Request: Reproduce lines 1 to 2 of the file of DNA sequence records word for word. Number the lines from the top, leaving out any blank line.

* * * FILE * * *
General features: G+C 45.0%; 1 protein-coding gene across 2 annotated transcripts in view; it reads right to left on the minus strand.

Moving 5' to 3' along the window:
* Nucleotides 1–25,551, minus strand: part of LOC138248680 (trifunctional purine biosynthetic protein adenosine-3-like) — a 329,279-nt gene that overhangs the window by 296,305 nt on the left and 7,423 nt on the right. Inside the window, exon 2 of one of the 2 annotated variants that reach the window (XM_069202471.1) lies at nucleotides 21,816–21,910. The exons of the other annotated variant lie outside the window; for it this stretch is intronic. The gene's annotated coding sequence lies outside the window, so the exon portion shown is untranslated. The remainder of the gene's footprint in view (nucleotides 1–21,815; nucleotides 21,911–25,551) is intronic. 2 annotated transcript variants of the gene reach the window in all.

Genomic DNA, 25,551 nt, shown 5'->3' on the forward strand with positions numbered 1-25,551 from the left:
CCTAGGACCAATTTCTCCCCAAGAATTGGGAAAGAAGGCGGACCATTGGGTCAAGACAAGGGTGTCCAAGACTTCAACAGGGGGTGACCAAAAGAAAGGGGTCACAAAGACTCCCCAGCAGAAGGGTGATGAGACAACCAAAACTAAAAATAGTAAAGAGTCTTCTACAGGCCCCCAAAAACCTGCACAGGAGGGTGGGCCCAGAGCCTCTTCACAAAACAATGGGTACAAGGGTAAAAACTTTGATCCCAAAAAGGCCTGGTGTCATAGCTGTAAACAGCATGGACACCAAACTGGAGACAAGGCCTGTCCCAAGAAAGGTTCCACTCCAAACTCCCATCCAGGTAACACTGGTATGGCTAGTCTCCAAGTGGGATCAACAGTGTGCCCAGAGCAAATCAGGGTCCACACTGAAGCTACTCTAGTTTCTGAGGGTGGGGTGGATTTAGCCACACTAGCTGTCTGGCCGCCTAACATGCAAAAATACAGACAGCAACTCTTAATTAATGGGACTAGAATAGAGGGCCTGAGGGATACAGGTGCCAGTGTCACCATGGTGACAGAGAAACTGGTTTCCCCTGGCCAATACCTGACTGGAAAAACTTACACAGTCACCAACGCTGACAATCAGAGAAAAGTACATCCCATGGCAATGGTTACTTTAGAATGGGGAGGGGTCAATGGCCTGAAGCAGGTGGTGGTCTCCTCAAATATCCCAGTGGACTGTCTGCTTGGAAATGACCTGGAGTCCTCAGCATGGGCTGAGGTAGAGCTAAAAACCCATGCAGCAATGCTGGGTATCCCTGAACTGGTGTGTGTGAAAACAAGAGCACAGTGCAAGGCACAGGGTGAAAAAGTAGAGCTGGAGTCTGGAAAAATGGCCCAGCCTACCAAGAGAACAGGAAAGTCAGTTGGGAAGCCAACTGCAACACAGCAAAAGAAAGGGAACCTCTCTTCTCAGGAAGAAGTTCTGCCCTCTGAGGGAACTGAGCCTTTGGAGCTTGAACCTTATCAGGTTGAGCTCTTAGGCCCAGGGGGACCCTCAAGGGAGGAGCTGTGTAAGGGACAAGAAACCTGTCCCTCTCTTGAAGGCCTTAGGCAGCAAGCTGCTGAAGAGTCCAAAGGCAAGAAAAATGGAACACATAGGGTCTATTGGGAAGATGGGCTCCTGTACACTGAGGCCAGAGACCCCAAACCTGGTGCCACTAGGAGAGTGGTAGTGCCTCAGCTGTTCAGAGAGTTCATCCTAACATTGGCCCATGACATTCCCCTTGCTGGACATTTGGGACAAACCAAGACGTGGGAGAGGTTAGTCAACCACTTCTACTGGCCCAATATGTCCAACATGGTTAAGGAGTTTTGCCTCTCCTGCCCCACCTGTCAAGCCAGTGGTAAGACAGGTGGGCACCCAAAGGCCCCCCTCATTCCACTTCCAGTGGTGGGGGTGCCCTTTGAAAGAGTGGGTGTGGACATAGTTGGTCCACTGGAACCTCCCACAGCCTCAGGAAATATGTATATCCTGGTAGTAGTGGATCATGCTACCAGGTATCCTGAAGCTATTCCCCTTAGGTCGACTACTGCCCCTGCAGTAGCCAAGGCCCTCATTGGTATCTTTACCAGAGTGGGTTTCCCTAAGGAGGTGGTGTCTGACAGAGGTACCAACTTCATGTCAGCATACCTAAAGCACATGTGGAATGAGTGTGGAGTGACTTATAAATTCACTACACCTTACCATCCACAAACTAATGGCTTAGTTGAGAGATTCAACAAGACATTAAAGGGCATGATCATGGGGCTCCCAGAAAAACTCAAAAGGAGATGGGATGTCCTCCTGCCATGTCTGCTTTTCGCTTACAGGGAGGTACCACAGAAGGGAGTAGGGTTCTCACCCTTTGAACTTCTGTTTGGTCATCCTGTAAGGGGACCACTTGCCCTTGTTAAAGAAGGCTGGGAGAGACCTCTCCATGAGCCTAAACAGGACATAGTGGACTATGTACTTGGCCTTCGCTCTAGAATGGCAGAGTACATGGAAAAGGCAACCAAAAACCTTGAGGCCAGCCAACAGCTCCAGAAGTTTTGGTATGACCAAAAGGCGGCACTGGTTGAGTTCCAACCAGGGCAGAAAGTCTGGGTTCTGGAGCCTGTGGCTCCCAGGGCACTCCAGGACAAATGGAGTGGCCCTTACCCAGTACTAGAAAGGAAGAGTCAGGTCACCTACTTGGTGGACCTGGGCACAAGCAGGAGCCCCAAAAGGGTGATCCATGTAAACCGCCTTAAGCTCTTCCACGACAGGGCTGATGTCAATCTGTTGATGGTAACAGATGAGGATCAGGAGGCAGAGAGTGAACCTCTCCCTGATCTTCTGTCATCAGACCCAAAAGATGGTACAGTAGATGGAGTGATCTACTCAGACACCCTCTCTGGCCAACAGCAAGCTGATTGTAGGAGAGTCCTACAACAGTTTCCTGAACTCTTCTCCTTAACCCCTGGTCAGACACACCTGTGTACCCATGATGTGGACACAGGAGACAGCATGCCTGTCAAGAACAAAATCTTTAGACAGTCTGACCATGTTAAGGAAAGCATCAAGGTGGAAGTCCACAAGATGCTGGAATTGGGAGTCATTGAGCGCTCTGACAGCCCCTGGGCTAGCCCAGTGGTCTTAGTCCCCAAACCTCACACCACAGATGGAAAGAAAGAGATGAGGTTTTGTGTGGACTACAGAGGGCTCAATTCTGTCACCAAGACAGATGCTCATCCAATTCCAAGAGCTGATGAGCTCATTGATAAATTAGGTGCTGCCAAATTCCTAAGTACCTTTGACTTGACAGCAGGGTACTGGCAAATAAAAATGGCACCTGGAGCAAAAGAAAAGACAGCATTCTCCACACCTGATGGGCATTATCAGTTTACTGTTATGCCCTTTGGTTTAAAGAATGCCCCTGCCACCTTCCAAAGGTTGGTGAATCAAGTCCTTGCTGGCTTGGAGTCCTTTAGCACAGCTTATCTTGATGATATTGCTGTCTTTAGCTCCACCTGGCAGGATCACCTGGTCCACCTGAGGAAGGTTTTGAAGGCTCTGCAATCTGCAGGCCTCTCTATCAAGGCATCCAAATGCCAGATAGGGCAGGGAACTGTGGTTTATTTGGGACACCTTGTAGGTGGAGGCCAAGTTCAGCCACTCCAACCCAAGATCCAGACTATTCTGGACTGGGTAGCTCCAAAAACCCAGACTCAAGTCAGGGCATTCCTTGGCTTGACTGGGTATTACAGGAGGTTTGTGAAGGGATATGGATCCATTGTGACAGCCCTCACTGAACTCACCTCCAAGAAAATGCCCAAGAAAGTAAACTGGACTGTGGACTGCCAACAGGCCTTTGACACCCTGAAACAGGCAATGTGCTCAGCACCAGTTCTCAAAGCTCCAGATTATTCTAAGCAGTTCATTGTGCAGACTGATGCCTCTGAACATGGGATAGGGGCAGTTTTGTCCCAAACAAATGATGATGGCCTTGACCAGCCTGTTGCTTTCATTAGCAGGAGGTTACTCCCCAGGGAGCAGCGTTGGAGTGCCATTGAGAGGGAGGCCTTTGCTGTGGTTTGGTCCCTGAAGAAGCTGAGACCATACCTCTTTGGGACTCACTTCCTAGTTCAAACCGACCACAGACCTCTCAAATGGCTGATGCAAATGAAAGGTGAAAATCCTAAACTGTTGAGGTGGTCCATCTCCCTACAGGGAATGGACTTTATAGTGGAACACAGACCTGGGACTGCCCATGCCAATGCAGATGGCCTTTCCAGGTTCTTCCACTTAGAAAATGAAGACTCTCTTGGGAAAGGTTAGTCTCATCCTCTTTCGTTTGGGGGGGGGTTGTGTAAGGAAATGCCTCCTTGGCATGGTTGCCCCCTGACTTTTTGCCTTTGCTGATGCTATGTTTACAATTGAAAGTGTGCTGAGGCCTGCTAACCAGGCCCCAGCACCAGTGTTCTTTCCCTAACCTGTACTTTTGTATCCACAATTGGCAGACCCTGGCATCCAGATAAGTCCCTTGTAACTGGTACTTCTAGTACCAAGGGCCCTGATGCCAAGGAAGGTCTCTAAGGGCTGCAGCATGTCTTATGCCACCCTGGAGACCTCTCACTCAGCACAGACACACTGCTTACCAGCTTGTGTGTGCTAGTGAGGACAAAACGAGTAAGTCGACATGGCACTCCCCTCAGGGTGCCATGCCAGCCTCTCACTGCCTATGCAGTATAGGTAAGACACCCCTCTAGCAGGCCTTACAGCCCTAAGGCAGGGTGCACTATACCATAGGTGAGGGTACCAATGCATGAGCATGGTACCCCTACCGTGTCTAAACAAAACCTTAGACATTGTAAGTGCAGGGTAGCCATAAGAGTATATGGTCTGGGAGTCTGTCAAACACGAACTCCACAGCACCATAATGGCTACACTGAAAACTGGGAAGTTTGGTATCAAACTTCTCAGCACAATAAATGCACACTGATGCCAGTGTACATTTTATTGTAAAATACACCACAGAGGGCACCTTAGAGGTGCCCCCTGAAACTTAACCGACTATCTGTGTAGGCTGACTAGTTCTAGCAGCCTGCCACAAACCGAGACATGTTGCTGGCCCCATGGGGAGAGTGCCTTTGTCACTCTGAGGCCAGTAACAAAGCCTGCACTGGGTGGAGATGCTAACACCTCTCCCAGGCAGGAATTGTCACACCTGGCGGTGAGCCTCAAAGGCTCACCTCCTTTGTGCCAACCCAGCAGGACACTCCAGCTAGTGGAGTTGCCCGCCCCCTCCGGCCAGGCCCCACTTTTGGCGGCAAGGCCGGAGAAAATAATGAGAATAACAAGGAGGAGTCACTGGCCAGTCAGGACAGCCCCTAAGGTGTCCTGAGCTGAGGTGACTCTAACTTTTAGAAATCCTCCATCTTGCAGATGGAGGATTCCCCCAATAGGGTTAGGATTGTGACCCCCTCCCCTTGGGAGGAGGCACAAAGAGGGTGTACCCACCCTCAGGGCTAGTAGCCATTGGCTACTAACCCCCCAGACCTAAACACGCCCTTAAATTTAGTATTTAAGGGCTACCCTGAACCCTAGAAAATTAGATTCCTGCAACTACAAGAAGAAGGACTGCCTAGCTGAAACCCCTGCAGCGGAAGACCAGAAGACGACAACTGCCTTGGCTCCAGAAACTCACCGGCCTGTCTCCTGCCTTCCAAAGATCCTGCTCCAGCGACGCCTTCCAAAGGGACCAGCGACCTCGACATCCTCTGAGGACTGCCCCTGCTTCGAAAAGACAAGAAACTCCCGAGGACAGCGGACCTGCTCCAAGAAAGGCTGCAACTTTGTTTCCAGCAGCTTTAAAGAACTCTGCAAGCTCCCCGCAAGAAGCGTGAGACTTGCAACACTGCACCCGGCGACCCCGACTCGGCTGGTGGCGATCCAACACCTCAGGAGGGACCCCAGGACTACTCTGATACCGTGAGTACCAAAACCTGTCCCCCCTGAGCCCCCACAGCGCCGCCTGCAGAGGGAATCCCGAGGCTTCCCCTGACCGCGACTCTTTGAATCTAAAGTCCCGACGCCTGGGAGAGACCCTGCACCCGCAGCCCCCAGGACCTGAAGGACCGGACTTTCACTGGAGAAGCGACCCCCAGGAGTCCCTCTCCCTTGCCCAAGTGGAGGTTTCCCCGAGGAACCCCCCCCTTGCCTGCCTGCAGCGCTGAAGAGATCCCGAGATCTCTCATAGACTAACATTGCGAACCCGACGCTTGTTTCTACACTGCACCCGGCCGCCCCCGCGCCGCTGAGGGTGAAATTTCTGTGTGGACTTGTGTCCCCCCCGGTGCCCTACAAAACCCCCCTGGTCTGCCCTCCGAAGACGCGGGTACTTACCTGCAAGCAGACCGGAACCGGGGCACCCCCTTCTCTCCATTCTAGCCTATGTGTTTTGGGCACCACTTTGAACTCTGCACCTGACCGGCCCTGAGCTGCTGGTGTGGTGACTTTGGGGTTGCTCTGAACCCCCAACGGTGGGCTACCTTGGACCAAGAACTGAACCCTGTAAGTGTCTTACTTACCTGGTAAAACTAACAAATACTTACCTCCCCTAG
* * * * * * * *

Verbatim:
General features: G+C 45.0%; 1 protein-coding gene across 2 annotated transcripts in view; it reads right to left on the minus strand.

Moving 5' to 3' along the window: